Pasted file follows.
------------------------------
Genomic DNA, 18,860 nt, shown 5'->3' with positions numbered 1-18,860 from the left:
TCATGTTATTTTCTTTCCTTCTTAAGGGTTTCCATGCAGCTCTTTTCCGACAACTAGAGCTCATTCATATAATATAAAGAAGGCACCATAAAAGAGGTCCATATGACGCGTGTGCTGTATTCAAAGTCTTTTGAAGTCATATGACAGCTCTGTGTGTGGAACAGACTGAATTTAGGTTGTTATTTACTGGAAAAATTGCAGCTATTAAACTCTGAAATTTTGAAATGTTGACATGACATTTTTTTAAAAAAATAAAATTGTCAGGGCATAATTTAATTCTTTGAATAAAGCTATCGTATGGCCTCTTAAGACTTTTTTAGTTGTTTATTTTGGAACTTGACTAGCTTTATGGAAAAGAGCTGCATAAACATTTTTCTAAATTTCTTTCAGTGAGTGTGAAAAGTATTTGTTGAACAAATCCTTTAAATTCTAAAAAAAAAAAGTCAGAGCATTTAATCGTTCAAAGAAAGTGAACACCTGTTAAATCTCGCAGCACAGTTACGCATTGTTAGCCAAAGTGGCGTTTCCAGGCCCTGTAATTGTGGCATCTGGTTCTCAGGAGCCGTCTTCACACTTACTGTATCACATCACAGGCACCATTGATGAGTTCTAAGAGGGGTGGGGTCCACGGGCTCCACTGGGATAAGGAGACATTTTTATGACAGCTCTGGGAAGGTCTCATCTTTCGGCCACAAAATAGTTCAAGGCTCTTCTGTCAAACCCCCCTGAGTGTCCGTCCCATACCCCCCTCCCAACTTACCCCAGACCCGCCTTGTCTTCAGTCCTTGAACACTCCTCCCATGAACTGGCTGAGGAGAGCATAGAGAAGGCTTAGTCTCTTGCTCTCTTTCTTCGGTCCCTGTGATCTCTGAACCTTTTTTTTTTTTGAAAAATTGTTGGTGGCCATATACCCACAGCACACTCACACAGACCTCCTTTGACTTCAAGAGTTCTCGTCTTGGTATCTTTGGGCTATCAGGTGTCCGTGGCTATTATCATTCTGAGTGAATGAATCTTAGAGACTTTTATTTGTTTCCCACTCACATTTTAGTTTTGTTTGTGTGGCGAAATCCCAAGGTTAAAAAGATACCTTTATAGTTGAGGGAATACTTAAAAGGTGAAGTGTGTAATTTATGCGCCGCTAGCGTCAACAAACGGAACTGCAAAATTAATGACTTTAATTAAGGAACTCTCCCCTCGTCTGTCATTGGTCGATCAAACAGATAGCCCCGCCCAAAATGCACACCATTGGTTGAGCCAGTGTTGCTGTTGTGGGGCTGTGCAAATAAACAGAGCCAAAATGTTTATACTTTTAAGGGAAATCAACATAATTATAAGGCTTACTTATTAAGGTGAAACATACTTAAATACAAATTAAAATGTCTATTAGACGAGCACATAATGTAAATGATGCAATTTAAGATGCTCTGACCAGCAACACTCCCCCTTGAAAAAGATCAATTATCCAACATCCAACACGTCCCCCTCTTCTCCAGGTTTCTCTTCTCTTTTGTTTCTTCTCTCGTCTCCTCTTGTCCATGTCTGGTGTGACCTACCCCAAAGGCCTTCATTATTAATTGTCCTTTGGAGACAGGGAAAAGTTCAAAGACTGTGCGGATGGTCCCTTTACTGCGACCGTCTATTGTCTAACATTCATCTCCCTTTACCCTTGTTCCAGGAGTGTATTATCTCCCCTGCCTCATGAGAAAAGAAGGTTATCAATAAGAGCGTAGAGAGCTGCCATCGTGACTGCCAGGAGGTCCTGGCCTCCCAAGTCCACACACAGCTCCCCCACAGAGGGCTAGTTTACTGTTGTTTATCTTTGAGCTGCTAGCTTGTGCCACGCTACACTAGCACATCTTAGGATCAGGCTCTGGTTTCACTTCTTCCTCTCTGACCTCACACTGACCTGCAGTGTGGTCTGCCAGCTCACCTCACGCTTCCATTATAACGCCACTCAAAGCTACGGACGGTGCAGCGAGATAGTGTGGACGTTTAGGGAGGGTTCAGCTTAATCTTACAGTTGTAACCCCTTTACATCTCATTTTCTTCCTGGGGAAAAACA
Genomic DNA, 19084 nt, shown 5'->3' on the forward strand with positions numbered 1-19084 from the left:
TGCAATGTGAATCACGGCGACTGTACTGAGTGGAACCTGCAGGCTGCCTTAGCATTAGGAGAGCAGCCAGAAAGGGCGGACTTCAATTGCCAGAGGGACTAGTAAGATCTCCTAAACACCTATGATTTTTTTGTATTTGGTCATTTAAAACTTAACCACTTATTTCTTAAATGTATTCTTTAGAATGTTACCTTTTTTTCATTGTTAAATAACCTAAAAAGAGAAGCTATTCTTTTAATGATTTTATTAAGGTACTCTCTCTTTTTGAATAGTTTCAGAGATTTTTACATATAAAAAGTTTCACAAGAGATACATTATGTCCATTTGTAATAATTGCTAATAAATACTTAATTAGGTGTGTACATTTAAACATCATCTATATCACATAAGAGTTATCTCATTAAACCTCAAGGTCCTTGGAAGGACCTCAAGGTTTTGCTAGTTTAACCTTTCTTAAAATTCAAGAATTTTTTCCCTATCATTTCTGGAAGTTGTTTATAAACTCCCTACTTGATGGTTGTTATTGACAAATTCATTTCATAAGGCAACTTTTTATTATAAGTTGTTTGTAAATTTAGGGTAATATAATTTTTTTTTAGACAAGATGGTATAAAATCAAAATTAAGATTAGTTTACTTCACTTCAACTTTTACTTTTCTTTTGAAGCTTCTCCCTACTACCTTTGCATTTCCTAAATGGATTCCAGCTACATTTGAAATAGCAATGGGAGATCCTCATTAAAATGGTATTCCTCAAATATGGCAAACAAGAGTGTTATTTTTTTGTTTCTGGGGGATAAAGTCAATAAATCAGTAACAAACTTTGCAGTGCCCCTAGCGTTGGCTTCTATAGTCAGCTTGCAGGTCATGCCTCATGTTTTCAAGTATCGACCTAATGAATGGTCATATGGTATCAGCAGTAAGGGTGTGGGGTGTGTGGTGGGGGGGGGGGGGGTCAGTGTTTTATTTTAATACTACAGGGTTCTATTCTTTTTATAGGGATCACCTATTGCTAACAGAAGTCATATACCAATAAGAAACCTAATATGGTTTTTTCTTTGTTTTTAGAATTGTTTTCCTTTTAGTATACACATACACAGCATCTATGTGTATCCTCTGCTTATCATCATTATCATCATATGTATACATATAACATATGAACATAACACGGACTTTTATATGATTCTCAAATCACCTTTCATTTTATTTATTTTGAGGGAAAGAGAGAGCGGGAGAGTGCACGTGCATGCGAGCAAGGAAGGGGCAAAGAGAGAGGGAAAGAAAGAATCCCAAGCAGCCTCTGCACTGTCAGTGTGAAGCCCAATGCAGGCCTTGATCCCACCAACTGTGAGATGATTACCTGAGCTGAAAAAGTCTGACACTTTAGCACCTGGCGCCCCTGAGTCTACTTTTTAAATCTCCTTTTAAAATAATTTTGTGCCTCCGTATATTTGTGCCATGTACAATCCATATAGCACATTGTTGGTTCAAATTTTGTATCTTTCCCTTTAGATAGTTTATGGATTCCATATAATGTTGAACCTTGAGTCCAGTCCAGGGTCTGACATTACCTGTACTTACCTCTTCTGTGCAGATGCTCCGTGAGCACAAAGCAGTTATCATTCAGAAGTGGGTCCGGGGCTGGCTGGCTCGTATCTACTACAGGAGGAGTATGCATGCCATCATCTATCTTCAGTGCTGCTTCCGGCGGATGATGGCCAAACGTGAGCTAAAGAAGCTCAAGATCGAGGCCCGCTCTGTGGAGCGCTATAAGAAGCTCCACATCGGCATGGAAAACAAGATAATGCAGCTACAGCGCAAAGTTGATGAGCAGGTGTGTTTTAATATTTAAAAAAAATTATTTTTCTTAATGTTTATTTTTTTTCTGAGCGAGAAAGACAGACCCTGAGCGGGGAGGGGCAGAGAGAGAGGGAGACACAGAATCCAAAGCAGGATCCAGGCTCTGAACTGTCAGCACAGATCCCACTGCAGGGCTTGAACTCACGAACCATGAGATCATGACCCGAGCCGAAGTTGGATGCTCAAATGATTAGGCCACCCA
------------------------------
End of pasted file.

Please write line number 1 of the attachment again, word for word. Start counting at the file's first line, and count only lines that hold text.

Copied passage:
Genomic DNA, 18,860 nt, shown 5'->3' with positions numbered 1-18,860 from the left: